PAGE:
Have you ever wondered what helps an airplane stay together while traveling at high speeds? There is a world of technology that goes into making today’s fastest jets, and it just keeps getting better. Let’s take a closer look at some factors of why airplanes are riveted instead of welded.
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Why are airplanes riveted instead of welded ?
There are a few key reasons why rivets are used instead of welds for airplane production. The first reason would be that rivets points are stronger than weld points. Let’s go deeper into the subject.
Because most modern-day airplanes are made from aluminum, a weld isn’t the best bonding option between to pieces because when aluminum is heated up it becomes weak. Another key reason that engineers like to use rivets instead of welds is that rivet points are easier to inspect than weld points.
Weld Strength vs. Rivet Strength on Aluminum
Can you weld two pieces of aluminum together? Of course, you can with a TIG welder. But let it be noted that to make a good weld from two pieces of aluminum takes a decent amount of skill.
In production terms drilling a hole and inserting a rivet is much easier on a level of mass production. Rivets are much easier to do a quick scan with the eyes and inspect for perfection, and there is also less margin of error.
What Is a Rivet?
A rivet is a metal pin that is placed in between two matched holes and then upset by either a handtool or pneumatic rivet gun that expands the pin and creates a uniform head that sits smoothly on the surface.
The first step in installing a rivet is first drilling a hole in each part of the metal to allow for pin placement.
Specs of an Aircraft Grade Rivet
Just like all other components of an aircraft, the rivets that are used must be manufactured according to spec to ensure they can hold up to the load. Common rivets used include:
These are five grades of rivets that are readily available and capable of being used on aircraft. They are usually made from an aluminum alloy just like the body of the airplane; mild steel rivets are also used to join steel parts on the airplane, as well as the 5056 rivets that are made from magnesium alloy that is resistant to corrosion.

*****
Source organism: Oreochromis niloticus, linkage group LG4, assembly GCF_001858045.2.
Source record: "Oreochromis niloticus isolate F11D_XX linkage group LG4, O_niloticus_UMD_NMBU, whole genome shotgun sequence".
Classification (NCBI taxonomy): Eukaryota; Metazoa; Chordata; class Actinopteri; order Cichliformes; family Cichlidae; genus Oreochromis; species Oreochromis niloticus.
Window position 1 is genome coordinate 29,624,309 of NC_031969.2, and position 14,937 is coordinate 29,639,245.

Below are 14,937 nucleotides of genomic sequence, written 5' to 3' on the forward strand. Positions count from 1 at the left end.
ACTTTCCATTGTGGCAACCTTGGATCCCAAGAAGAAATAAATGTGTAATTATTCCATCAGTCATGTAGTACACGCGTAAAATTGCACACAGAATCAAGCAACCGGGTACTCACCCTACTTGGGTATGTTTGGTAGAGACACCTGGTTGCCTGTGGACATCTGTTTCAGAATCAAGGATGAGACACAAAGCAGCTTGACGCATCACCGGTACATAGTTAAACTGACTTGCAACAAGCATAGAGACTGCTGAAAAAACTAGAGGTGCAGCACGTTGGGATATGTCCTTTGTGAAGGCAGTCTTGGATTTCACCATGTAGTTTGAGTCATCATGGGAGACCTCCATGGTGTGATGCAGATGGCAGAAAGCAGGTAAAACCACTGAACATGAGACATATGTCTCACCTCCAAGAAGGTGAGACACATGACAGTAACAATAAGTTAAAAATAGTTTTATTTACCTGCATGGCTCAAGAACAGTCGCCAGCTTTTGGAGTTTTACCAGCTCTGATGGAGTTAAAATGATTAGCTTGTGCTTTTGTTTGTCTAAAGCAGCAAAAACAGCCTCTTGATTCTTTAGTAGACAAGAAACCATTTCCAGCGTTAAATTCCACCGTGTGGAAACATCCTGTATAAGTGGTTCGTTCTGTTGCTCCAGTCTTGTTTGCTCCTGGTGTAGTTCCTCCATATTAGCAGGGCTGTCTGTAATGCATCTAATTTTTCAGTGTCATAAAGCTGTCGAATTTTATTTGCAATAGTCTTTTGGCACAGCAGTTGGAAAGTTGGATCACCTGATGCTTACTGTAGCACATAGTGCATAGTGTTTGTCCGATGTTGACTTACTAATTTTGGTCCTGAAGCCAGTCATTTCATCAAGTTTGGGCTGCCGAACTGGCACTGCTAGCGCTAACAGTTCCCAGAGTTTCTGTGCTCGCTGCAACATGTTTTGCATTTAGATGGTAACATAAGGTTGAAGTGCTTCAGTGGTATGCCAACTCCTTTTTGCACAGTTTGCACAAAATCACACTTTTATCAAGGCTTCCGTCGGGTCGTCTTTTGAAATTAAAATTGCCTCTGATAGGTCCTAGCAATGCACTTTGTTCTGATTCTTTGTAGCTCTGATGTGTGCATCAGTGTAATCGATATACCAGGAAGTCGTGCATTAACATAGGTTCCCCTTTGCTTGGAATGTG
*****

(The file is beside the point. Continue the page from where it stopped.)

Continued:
Copper rivets can only be used on less significant materials like leather or parts that are made from copper alloys.
Why Not Use Screws for Assembling Aircraft?
So why not screws instead of rivets? The most important reason for using rivets instead of screws is because rivets can withstand vibration much better. Think about it; when a rivet is installed it expands to fill the hole.
When a screw is installed it turned by its head and grips to the sides of the metal with its threads, that can easily come loose with constant vibration at high speeds. Rivets are also significantly lighter than screws, making them the perfect option in aircraft assembly.
Why not Carbon Fiber?
The use of carbon fiber is another important subject to note when discussing aircraft production. With the discovery of nanotubes and a constantly growing quality in the use of composite materials, aircraft manufacturers are starting to rely more and more on carbon fiber to give additional strength to the design while conserving weight.
Carbon fiber is five times stronger than steel and barely even weighs half as much. Modern-day airplanes like the Boeing Dreamliner are made with 50% composite materials. Everything from body parts to propellers is made from this extremely futuristic material that is revolutionizing the way the world flies.
Can you put rivets into carbon fiber?
Technically yes you can, but it complicates things just a bit. Instead of using aluminum rivets it is necessary to use titanium because of the way aluminum weakens inside the carbon fiber.
Also, drilling holes in carbon fiber can create a weak point, so the thickness has to double to compensate for the perforations made. The technology of airplane manufacturing is something that is changing constantly.